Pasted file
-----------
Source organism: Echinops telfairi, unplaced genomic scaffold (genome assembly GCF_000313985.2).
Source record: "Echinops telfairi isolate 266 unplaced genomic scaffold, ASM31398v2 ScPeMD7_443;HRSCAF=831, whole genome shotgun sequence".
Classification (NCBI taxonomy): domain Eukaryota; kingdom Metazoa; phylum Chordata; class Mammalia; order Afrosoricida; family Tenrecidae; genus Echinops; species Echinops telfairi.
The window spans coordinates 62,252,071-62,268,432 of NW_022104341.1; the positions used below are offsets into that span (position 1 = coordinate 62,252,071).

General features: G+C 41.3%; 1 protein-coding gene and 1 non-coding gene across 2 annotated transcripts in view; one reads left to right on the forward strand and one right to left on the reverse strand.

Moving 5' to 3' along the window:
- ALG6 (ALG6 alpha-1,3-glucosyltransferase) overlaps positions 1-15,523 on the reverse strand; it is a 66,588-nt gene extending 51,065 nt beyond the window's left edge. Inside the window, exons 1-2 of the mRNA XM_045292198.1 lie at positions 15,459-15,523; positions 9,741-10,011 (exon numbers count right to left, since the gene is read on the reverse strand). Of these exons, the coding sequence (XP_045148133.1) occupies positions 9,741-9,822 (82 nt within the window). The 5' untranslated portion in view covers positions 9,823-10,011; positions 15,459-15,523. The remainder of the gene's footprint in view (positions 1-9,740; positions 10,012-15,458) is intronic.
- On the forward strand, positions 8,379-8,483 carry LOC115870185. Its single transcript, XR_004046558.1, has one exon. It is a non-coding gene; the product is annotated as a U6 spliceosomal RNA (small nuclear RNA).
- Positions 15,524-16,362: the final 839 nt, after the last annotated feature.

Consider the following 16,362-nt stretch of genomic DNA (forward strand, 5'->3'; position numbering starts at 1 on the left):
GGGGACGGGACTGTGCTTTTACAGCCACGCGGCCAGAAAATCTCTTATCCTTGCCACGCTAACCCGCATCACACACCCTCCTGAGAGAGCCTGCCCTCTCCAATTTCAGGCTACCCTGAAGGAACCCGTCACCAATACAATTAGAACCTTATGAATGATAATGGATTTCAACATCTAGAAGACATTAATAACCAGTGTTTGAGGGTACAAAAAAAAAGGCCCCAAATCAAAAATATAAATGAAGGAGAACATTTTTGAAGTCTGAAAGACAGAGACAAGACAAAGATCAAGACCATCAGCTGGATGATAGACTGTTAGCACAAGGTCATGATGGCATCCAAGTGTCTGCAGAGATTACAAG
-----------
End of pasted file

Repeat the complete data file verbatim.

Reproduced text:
Source organism: Echinops telfairi, unplaced genomic scaffold (genome assembly GCF_000313985.2).
Source record: "Echinops telfairi isolate 266 unplaced genomic scaffold, ASM31398v2 ScPeMD7_443;HRSCAF=831, whole genome shotgun sequence".
Classification (NCBI taxonomy): domain Eukaryota; kingdom Metazoa; phylum Chordata; class Mammalia; order Afrosoricida; family Tenrecidae; genus Echinops; species Echinops telfairi.
The window spans coordinates 62,252,071-62,268,432 of NW_022104341.1; the positions used below are offsets into that span (position 1 = coordinate 62,252,071).

General features: G+C 41.3%; 1 protein-coding gene and 1 non-coding gene across 2 annotated transcripts in view; one reads left to right on the forward strand and one right to left on the reverse strand.

Moving 5' to 3' along the window:
- ALG6 (ALG6 alpha-1,3-glucosyltransferase) overlaps positions 1-15,523 on the reverse strand; it is a 66,588-nt gene extending 51,065 nt beyond the window's left edge. Inside the window, exons 1-2 of the mRNA XM_045292198.1 lie at positions 15,459-15,523; positions 9,741-10,011 (exon numbers count right to left, since the gene is read on the reverse strand). Of these exons, the coding sequence (XP_045148133.1) occupies positions 9,741-9,822 (82 nt within the window). The 5' untranslated portion in view covers positions 9,823-10,011; positions 15,459-15,523. The remainder of the gene's footprint in view (positions 1-9,740; positions 10,012-15,458) is intronic.
- On the forward strand, positions 8,379-8,483 carry LOC115870185. Its single transcript, XR_004046558.1, has one exon. It is a non-coding gene; the product is annotated as a U6 spliceosomal RNA (small nuclear RNA).
- Positions 15,524-16,362: the final 839 nt, after the last annotated feature.

Consider the following 16,362-nt stretch of genomic DNA (forward strand, 5'->3'; position numbering starts at 1 on the left):
GGGGACGGGACTGTGCTTTTACAGCCACGCGGCCAGAAAATCTCTTATCCTTGCCACGCTAACCCGCATCACACACCCTCCTGAGAGAGCCTGCCCTCTCCAATTTCAGGCTACCCTGAAGGAACCCGTCACCAATACAATTAGAACCTTATGAATGATAATGGATTTCAACATCTAGAAGACATTAATAACCAGTGTTTGAGGGTACAAAAAAAAAGGCCCCAAATCAAAAATATAAATGAAGGAGAACATTTTTGAAGTCTGAAAGACAGAGACAAGACAAAGATCAAGACCATCAGCTGGATGATAGACTGTTAGCACAAGGTCATGATGGCATCCAAGTGTCTGCAGAGATTACAAG